The B.S.E. degree requires the completion of 36 courses over eight semesters. These include basic math, science, and computing requirements; the University writing seminar; humanities and social science electives; departmental core courses; departmental electives; departmental independent work or senior thesis; and free electives. In the B.S.E. degree program, independent work and senior theses count toward the total of 36 courses.

For information on departmental requirements and independent work, please see the undergraduate pages of the individual engineering department websites.

### Basic Math and Science Courses

The six engineering departments share a common foundation of study in math, physics, and chemistry.

This includes **four semesters of mathematics**, defined as:

- 103 Calculus
- 104 Calculus
- 201 Multivariable Calculus, 203 Advanced Multivariable Calculus, 218 Analysis in Several Variables, or EGR 192 Integrated Introduction to Engineering, Mathematics, Physics
- 202 Linear Algebra with Applications, 204 Advanced Linear Algebra with Applications, or 217 Honors Linear Algebra, or equivalent

Information about placement in mathematics is available from the Department of Mathematics.

**Two semesters of physics**, defined as:

- 103 General Physics, 105 Advanced Physics, or EGR 191 Integrated Introduction to Engineering, Mathematics, Physics
- 104 General Physics or 106 Advanced Physics, or equivalent

Information about physics courses is available from the Department of Physics.

**One semester of chemistry**, defined as:

- 207 Advanced General Chemistry: Materials Chemistry, or 201 General Chemistry, or equivalent

Information about chemistry courses is available from the Department of Chemistry.

**One semester of computing and programming**, satisfied by:

- Computer Science 126, General Computer Science

An alternative to Math 201 and Physics 103 is offered jointly by the School of Engineering and Applied Science and the Departments of Physics and Mathematics. Known as Engineering/Math/Physics 191-192, this course integrates the presentation of multivariable calculus and general physics (mechanics). It is open to B.S.E. students qualified to place into multivariable calculus.

Starting in the fall of 2017, the School of Engineering and Applied Science is introducing on a pilot basis a series of new courses that are alternatives to traditional first-year math and physics courses. EGR 151 is entitled “Foundations of Engineering: Mechanics, Energy, and Waves” and is an alternative to Physics 103. EGR 152, “Foundations of Engineering, the Mathematics of Shape and Motion” can be substituted for Math 104. The goal of these courses is to teach fundamental principles in physics and calculus within the framework of developing engineering solutions to modern technological challenges. In the pilot version, enrollment is limited to 30 students. These courses are appropriate for students without advanced placement in physics and with placement in math below the level of multivariable calculus.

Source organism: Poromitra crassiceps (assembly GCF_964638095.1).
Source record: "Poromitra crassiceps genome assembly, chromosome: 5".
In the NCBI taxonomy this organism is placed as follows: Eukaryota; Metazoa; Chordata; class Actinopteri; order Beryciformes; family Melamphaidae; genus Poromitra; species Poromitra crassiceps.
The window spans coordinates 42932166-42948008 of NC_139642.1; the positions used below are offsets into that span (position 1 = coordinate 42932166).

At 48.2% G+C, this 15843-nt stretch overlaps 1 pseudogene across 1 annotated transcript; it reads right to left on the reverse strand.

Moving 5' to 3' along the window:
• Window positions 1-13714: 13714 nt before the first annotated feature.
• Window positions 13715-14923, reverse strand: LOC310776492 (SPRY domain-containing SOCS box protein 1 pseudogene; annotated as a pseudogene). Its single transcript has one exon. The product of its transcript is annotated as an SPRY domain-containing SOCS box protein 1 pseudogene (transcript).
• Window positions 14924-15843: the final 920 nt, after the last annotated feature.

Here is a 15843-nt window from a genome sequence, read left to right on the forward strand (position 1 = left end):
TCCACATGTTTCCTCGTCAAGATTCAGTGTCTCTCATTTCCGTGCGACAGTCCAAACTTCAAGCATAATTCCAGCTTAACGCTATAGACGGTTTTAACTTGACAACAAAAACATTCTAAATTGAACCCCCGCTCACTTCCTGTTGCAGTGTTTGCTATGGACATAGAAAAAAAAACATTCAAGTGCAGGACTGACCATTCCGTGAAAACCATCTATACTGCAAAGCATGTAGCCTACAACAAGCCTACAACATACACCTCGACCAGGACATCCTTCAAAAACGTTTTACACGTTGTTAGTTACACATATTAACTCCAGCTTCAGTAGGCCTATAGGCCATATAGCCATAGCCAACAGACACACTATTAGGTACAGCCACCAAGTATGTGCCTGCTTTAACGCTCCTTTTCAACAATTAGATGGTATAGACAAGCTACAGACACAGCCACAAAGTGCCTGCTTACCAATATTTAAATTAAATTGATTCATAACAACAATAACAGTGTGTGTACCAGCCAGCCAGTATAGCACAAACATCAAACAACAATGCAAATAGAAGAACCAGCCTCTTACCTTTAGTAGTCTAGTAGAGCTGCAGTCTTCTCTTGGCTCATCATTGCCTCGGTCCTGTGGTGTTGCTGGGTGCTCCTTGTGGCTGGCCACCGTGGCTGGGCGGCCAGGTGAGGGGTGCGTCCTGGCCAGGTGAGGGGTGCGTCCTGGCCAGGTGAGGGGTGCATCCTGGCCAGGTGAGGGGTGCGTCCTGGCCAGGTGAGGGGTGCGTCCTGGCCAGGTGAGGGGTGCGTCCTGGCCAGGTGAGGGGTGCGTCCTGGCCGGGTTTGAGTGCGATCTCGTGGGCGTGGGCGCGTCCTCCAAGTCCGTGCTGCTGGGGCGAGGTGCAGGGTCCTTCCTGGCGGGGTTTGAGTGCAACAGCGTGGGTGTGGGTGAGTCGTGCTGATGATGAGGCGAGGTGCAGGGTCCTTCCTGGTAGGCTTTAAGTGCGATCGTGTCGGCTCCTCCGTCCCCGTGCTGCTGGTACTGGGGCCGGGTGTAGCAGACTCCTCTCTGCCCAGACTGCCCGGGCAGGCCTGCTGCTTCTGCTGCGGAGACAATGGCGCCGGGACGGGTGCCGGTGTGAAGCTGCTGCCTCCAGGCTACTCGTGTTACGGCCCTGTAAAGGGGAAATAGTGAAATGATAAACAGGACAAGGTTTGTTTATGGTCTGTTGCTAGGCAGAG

Except for computing, the above requirements can be satisfied with advanced placement credit. Information on advanced placement and its uses is available from the Office of the Dean of the College.

### University Writing Seminar

All Princeton undergraduates are required to take a writing seminar in either the fall or spring of freshman year to fulfill the University writing requirement. The writing requirement may not be fulfilled by advanced placement credit.

### Humanities and Social Science Courses

All students in the B.S.E. program must complete at least seven courses in the humanities and social sciences during their eight terms of study. Humanities and social science courses are defined as courses that fulfill the following University distribution areas: Epistemology and Cognition (EC); Ethical Thought and Moral Values (EM); Historical Analysis (HA); Literature and the Arts (LA); and Social Analysis (SA).

Although there is no foreign language requirement for B.S.E. students, intermediate-level language courses (numbered 107 and 108 in the Romance languages, 105 and 107 in all others) and higher may also count towards the seven H/SS courses.

B.S.E. students must distribute four of their seven courses across the areas listed above (EC, EM, HA, LA, SA) or foreign language at the 107/108 level or higher. The remaining three or more courses may be chosen from any area.